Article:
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Water and Sanitation department urges citizens to use water sparingly as SA battles COVID-19
24 May 2020, 5:55 AM

The Water and Sanitation department has urged South Africans to use water sparingly now more than ever as the country battles COVID-19.

Water plays a critical role in ensuring good hand hygiene to reduce the spread of corona virus.

This comes as water levels in the Vaal Dam have dropped to below 50% capacity.

The department says the drop was expected because of the low summer rainfall in the catchment area.

Water and Sanitation Spokesperson, Sputnik Ratau says:”Although it is important to point out that when you look at the fact that we always encourage people to use water sparingly during the winter season but also marry the fact that we are now responding to the COVID19 therefore it would be very vital and critical for us to use water sparingly going forward.

The Water and Sanitation department says the low levels are because of low summer rainfall in the catchment area.

Ratau says dams which form part of the Integrated Vaal River System have a capacity of between 60 and 70%.

This is below the 74% capacity of the same time in 2019. But Ratau says there is no reason to worry about a shortage of water during the winter months.

“Because we are getting into the winter season, we do expect that it will fall below 50% very soon but we must remember that the Vaal dam is but one of 14 dams within the Integrated Vaal System. We shouldn’t be concerned at this point because we know that the Integrated Vaal River System is still in a healthy space therefore we do expect that we will be able to go through the winter.”

Water challenges loom in Moutse Village, Limpopo:

Dr. Moeketsi Majoro
President Ramaphosa congratulates Majoro on his appointment as Lesotho Prime Minister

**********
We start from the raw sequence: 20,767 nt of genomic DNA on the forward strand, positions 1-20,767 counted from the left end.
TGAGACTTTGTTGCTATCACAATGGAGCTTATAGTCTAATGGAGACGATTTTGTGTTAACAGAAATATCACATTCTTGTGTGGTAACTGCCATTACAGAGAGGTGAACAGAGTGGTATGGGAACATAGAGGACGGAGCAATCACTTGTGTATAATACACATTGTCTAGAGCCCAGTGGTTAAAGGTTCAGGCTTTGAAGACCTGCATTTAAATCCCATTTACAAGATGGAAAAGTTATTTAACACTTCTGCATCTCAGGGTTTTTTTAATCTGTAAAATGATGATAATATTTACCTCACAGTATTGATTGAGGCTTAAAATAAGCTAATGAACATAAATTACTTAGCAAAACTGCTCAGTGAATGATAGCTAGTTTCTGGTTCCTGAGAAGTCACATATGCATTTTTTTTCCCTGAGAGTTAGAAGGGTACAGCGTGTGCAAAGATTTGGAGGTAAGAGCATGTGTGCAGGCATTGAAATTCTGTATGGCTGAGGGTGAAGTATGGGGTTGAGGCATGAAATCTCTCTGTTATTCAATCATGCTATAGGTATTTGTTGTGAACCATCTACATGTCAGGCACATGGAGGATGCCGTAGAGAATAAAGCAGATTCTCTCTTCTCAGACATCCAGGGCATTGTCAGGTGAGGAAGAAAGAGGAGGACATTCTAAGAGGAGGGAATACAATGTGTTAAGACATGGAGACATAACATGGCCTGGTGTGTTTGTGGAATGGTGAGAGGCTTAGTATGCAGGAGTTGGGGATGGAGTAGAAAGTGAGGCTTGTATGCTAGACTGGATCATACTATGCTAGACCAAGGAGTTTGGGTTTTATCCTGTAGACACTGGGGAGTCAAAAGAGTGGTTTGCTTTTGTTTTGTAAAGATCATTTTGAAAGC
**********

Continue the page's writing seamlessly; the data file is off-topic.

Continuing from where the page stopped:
24 May 2020, 5:00 AM

President Cyril Ramaphosa has congratulated Moeketsi Majoro on his appointment as the new Prime Minister of Lesotho.

The presidency says in a statement that South Africa will continue working with the government and people of Lesotho to ensure successful implementation of reforms.

He wished former Prime Minister Tom Thabane  well in his retirement and praised him for helping Lesotho move toward reform.

President Ramaphosa has assured the new President of Lesotho that he’s personally dedicated to strengthening ties between the two countries.

Majoro, said one of his priorities is to ensure that the judiciary and security forces regain their independence.

The new Prime Minister of the Mountain Kingdom Lesotho, MOEKETSI MAJORO. Our people have pinned their hopes in him. We wish him well. We wish Lesotho the stability and economic upward mobility it deserves. Khotso

— Vezuchiy Fanashnikov (@fanamokoena) May 18, 2020

Lesotho struggled with instability and political infighting under Thabane with the former Prime Minister using the army for some of his battles.

The judiciary was also seen as taking political sides and supporting factions.

Majoro says a reform process has been launched to ensure that the country returns to the principle of the separation of powers, which is a key hallmark of democracies.

He took the oath of office on Wednesday at the King’s palace in front of dignitaries.

His predecessor, 80-year-old Thabane attended the swearing-in ceremony, but his wife Maesaiah was conspicuously absent.

They are both suspects in the murder of his former wife, Lipolelo, in 2017 after she reportedly refused him a divorce.

Lesotho’s politics are discussed in In the video below:

Louw slams Cele’s warning that cigarette users need to provide proof of purchase
24 May 2020, 4:00 AM

The Free Market Foundation has slammed Police Minister Bheki Cele’s warning that people who are caught with a cigarette will need to provide proof of purchase – questioning whether Cele was serious when he made the comments.

Foundation CEO, Leon Louw, says the lockdown imposed to slow the spread of the coronavirus has become a threat to individual freedoms.

This comes as the country prepares to move to level three of the lockdown.

Louw says South Africa is one of the few countries in the world that has banned cigarette and alcohol sales during the lockdown.

He demanded Cele and others to read the constitution and the bill of rights.

Also liquor associations have called on government to urgently reopen the manufacturing, distribution, and trade of alcohol during level three of lockdown.

Most parts of the country are expected to move to Level 3 of the nationwide lockdown from the first of June, while areas with a high number of coronavirus infections might remain on a higher level.